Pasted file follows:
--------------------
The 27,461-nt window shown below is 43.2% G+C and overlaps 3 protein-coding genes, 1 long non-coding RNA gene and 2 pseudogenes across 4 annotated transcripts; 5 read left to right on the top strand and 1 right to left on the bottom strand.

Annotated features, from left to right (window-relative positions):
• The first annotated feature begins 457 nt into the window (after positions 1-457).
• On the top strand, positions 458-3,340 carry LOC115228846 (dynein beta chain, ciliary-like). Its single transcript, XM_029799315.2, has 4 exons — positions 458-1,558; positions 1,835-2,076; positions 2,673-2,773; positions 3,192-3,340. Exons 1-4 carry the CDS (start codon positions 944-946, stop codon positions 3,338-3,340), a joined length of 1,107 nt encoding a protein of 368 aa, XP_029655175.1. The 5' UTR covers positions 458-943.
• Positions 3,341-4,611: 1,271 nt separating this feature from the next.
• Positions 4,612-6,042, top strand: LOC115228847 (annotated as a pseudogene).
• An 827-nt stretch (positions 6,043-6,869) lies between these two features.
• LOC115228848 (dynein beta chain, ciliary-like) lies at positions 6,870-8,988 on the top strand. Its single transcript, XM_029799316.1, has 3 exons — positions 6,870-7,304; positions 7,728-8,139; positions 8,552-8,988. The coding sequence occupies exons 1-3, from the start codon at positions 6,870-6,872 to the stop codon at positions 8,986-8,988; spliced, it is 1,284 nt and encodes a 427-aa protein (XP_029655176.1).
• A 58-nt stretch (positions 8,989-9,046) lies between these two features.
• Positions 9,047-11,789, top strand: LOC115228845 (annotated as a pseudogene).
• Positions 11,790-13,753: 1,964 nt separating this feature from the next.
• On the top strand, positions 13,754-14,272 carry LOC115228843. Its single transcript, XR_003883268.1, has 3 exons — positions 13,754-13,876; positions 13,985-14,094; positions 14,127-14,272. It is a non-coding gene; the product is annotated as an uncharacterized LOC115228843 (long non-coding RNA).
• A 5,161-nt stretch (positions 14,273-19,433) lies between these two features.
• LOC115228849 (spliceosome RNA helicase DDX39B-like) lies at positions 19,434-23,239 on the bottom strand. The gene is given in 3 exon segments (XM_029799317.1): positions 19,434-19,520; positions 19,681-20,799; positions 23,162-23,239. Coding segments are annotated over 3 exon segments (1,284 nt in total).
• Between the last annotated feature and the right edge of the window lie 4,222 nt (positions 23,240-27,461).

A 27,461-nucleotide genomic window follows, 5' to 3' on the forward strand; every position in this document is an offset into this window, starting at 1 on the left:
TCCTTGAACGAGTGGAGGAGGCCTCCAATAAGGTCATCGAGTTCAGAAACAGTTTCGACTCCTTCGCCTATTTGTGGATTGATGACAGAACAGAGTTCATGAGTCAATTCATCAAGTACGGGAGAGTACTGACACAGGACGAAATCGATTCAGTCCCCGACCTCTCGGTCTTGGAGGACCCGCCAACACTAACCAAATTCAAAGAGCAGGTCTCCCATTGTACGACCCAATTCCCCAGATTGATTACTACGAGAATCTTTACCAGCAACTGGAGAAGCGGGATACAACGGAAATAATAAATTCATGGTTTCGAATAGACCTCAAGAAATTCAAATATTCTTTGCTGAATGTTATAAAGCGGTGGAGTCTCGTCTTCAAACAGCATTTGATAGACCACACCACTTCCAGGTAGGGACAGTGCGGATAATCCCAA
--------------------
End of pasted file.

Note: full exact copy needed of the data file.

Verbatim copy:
The 27,461-nt window shown below is 43.2% G+C and overlaps 3 protein-coding genes, 1 long non-coding RNA gene and 2 pseudogenes across 4 annotated transcripts; 5 read left to right on the top strand and 1 right to left on the bottom strand.

Annotated features, from left to right (window-relative positions):
• The first annotated feature begins 457 nt into the window (after positions 1-457).
• On the top strand, positions 458-3,340 carry LOC115228846 (dynein beta chain, ciliary-like). Its single transcript, XM_029799315.2, has 4 exons — positions 458-1,558; positions 1,835-2,076; positions 2,673-2,773; positions 3,192-3,340. Exons 1-4 carry the CDS (start codon positions 944-946, stop codon positions 3,338-3,340), a joined length of 1,107 nt encoding a protein of 368 aa, XP_029655175.1. The 5' UTR covers positions 458-943.
• Positions 3,341-4,611: 1,271 nt separating this feature from the next.
• Positions 4,612-6,042, top strand: LOC115228847 (annotated as a pseudogene).
• An 827-nt stretch (positions 6,043-6,869) lies between these two features.
• LOC115228848 (dynein beta chain, ciliary-like) lies at positions 6,870-8,988 on the top strand. Its single transcript, XM_029799316.1, has 3 exons — positions 6,870-7,304; positions 7,728-8,139; positions 8,552-8,988. The coding sequence occupies exons 1-3, from the start codon at positions 6,870-6,872 to the stop codon at positions 8,986-8,988; spliced, it is 1,284 nt and encodes a 427-aa protein (XP_029655176.1).
• A 58-nt stretch (positions 8,989-9,046) lies between these two features.
• Positions 9,047-11,789, top strand: LOC115228845 (annotated as a pseudogene).
• Positions 11,790-13,753: 1,964 nt separating this feature from the next.
• On the top strand, positions 13,754-14,272 carry LOC115228843. Its single transcript, XR_003883268.1, has 3 exons — positions 13,754-13,876; positions 13,985-14,094; positions 14,127-14,272. It is a non-coding gene; the product is annotated as an uncharacterized LOC115228843 (long non-coding RNA).
• A 5,161-nt stretch (positions 14,273-19,433) lies between these two features.
• LOC115228849 (spliceosome RNA helicase DDX39B-like) lies at positions 19,434-23,239 on the bottom strand. The gene is given in 3 exon segments (XM_029799317.1): positions 19,434-19,520; positions 19,681-20,799; positions 23,162-23,239. Coding segments are annotated over 3 exon segments (1,284 nt in total).
• Between the last annotated feature and the right edge of the window lie 4,222 nt (positions 23,240-27,461).

A 27,461-nucleotide genomic window follows, 5' to 3' on the forward strand; every position in this document is an offset into this window, starting at 1 on the left:
TCCTTGAACGAGTGGAGGAGGCCTCCAATAAGGTCATCGAGTTCAGAAACAGTTTCGACTCCTTCGCCTATTTGTGGATTGATGACAGAACAGAGTTCATGAGTCAATTCATCAAGTACGGGAGAGTACTGACACAGGACGAAATCGATTCAGTCCCCGACCTCTCGGTCTTGGAGGACCCGCCAACACTAACCAAATTCAAAGAGCAGGTCTCCCATTGTACGACCCAATTCCCCAGATTGATTACTACGAGAATCTTTACCAGCAACTGGAGAAGCGGGATACAACGGAAATAATAAATTCATGGTTTCGAATAGACCTCAAGAAATTCAAATATTCTTTGCTGAATGTTATAAAGCGGTGGAGTCTCGTCTTCAAACAGCATTTGATAGACCACACCACTTCCAGGTAGGGACAGTGCGGATAATCCCAA